photo credits: CC-PD-Mark
French poet, novelist, and dramatistwd:Q535
genre: novel, poetry, drama play, pamphlet
country of citizenship: France
native language: French
educated at: University of Paris, Lycée Louis-le-Grand
occupation: politician, playwright, novelist, drawer, librettist, essayist, memoirist, writer, illustrator, travel writer, poet
award received: Officer of the Legion of Honour, Concours général
position held: member of the French National Assembly, senator of the French Third Republic, member of the Chamber of Peers, president
student of: Louis Lefébure de Fourcy
influenced by: John Owen
Victor Marie Hugo (French: [viktɔʁ maʁi yɡo] (listen); 26 February 1802 – 22 May 1885) was a French poet, novelist, and dramatist of the Romantic movement. Hugo is considered to be one of the greatest and best-known French writers. Outside France, his most famous works are the novels Les Misérables, 1862, and The Hunchback of Notre-Dame (French: Notre-Dame de Paris), 1831. In France, Hugo is known primarily for his poetry collections, such as Les Contemplations (The Contemplations) and La Légende des siècles (The Legend of the Ages).
Hugo was at the forefront of the Romantic literary movement with his play Cromwell and drama Hernani. Many of his works have inspired music, both during his lifetime and after his death, including the musicals Notre-Dame de Paris and Les Misérables. He produced more than 4,000 drawings in his lifetime, and campaigned for social causes such as the abolition of capital punishment.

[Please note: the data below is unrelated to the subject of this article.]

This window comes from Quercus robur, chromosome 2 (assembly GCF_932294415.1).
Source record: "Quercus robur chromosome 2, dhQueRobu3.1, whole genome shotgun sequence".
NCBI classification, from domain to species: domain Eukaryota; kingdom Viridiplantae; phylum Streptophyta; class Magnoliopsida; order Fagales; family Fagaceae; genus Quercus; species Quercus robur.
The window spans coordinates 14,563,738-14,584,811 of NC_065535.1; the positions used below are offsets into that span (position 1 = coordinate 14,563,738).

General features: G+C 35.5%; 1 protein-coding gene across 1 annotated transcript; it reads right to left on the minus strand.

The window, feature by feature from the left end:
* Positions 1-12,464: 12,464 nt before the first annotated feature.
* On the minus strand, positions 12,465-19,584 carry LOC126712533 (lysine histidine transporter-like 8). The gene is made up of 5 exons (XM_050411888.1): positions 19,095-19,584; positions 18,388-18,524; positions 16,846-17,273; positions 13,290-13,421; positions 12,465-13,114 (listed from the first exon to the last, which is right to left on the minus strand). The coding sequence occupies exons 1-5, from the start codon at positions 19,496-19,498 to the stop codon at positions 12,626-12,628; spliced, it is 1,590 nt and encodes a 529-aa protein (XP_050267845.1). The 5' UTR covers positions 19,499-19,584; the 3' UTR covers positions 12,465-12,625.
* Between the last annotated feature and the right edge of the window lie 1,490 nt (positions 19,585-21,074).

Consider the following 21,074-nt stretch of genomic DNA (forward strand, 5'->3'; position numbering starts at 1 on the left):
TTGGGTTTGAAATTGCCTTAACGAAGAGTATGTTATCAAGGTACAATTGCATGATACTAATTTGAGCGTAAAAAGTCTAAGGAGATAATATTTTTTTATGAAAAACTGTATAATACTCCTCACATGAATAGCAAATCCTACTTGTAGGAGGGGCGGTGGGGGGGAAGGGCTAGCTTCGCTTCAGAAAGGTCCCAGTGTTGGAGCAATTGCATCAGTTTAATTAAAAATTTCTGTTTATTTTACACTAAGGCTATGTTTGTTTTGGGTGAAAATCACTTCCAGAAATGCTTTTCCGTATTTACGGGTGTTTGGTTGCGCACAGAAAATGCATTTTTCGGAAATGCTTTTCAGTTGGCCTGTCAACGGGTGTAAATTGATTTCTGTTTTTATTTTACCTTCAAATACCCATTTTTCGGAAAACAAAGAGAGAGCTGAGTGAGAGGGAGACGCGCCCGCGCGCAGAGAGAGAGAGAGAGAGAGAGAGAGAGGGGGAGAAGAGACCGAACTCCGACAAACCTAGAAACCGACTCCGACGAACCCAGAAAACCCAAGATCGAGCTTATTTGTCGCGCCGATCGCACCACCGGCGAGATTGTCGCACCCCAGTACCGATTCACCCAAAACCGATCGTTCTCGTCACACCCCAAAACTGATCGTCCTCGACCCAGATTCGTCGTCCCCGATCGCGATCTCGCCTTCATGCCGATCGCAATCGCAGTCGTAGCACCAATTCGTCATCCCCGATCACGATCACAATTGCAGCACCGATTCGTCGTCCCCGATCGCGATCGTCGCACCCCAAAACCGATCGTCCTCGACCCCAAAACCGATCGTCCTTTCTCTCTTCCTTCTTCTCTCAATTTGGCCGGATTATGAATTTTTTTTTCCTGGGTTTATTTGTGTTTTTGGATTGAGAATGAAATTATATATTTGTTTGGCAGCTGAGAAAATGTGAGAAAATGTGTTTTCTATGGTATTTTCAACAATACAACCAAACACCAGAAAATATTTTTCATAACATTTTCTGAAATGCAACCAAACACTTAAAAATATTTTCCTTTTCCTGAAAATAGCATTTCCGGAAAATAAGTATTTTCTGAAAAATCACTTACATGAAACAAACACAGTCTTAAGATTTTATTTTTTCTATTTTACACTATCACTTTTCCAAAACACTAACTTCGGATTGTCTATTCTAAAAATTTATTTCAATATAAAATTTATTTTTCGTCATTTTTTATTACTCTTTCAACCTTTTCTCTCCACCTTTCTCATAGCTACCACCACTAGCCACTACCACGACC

Though a committed royalist when he was young, Hugo's views changed as the decades passed, and he became a passionate supporter of republicanism; his work touches upon most of the political and social issues and the artistic trends of his time. He is buried in the Panthéon in Paris. His legacy has been honoured in many ways, including his portrait being placed on French currency.
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novel by Victor Hugo, 1831wd:Q191380
novel by Victor Hugowd:Q1211109